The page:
Tuesday, September 27, 2016

What's On Your Nightstand - August & September

What's On Your Nightstand

What a crazy two months! Last month my computer died on the day that I was going to work on my September Nightstand. I was also sitting down to do my big homeschool planning for the year. When I finally got a new computer homeschool planning took precedence. I decided to just wait until this month to put up my post. Thankfully, homeschooling is going well even though my reading life feels kind of lost. Right now I'm just picking up books that look interesting that are sitting around my room. It is not very purposeful, but I am reading!

For October:

From July's Nightstand I read:
  • Boundaries with Teens by John Townsend - This was a good read. It really is loaded with how to deal with a lot of different scenarios and if I read again I would probably just pick the parts that I felt I needed help with. Definitely a resource book.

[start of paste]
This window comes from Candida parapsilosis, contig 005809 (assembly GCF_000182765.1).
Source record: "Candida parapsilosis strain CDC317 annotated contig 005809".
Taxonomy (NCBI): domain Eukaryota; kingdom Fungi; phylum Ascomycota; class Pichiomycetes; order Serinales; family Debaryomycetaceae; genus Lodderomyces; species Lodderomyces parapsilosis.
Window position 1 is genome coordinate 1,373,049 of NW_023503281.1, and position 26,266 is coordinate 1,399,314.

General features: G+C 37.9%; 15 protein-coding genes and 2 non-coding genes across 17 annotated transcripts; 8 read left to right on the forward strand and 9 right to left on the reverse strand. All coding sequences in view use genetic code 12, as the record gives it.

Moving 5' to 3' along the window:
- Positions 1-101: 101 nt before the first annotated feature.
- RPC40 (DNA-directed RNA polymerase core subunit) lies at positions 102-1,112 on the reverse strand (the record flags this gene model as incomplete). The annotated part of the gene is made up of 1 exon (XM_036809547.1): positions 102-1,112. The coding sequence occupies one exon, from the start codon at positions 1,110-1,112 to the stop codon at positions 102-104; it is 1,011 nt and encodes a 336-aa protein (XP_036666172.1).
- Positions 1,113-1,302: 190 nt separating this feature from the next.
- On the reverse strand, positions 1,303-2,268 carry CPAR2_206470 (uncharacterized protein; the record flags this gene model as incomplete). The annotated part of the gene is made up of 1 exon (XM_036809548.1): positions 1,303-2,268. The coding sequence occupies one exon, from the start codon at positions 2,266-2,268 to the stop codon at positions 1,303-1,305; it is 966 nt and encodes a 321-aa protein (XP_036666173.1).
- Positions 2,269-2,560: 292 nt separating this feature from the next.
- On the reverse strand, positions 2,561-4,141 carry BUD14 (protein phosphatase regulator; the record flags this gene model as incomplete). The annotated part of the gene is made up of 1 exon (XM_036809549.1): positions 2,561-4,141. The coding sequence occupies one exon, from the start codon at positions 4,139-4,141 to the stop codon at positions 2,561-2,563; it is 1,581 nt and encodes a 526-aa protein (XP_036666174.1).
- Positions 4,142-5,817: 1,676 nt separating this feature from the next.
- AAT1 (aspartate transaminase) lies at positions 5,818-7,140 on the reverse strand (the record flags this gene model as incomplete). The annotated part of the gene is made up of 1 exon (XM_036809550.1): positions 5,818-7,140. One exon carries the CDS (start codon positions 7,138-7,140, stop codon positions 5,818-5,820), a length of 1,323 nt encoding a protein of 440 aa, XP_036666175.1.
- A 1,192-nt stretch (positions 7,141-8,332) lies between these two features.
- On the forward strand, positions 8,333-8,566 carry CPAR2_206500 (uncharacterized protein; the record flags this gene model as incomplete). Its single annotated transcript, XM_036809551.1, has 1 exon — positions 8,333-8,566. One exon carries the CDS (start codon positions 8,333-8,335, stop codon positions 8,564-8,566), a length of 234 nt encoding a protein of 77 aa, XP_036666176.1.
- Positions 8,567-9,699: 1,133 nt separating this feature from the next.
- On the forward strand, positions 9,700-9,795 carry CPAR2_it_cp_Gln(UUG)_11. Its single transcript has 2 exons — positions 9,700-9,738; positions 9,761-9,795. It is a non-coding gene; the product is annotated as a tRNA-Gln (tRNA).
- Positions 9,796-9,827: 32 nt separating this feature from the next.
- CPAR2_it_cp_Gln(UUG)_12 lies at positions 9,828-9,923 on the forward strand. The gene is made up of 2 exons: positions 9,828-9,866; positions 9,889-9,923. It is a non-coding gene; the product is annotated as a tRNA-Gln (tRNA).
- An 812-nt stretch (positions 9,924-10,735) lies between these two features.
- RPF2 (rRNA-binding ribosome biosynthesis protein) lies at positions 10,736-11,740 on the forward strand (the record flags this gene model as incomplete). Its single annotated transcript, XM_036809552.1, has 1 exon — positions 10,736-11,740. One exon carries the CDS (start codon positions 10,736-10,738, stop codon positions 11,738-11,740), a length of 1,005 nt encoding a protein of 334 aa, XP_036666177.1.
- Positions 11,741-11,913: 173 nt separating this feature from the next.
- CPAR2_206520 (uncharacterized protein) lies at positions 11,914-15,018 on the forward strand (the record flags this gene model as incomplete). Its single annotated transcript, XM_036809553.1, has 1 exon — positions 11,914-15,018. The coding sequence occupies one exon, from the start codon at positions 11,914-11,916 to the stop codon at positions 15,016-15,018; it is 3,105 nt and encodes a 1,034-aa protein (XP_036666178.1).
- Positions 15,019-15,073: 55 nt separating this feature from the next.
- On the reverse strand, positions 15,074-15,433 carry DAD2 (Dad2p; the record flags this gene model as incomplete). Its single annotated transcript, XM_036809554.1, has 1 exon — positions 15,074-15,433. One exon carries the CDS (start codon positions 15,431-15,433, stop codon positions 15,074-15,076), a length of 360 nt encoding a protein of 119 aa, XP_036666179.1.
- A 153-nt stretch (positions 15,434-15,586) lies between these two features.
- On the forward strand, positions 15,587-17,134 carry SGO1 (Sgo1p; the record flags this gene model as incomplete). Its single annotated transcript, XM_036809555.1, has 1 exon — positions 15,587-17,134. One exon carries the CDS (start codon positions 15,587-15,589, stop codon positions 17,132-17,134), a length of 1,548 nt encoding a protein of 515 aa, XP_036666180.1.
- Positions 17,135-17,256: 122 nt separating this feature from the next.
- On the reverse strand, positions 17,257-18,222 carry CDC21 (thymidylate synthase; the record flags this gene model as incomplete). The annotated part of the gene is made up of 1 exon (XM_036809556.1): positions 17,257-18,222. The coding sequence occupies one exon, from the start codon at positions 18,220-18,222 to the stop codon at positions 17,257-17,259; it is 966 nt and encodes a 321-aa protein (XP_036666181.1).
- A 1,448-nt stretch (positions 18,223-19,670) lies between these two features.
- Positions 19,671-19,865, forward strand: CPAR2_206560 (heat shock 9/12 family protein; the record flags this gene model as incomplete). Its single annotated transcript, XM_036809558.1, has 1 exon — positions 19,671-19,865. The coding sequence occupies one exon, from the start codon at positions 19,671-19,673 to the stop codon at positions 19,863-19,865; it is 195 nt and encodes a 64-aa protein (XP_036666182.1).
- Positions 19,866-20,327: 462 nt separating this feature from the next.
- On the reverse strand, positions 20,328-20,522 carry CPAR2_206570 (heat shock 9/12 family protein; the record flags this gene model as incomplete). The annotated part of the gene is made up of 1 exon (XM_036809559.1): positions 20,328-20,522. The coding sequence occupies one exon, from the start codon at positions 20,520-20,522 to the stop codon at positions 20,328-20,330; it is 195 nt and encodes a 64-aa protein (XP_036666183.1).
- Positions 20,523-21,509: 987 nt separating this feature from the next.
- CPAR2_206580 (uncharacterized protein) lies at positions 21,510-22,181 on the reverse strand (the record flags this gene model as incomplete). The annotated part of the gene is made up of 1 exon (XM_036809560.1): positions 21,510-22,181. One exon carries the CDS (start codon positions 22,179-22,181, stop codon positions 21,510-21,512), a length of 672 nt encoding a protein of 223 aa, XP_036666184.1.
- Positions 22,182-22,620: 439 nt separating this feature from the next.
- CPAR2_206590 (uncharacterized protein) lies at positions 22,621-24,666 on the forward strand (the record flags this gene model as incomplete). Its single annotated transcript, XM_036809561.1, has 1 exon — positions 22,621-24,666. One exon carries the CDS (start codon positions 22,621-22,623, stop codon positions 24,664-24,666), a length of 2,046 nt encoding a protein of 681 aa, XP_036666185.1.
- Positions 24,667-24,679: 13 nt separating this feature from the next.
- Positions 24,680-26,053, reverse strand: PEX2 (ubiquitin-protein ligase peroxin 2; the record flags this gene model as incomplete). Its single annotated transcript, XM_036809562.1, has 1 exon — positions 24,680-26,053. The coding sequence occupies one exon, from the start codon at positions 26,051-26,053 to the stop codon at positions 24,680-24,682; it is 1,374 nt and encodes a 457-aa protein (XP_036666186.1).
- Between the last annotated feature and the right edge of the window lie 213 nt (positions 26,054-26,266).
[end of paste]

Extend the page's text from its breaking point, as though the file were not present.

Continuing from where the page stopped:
I also read:
I listened to:

  • The Grand Sophy by Georgette Heyer - I decided to listen to this after listening to way too many podcasts and I just needed a break. Many people claim The Grand Sophy to be one of Heyer's best books, but while I find it enjoyable I believe there are others that are better. 
  • North and South by Elizabeth Gaskell - This story really reminded me of Pride and Prejudice in many ways though it dealt with way deeper issues. I'm glad I read it, but I have to admit I find Wives and Daughters by Gaskell more to my liking.

 See what others have read over at 5 Minutes for Books.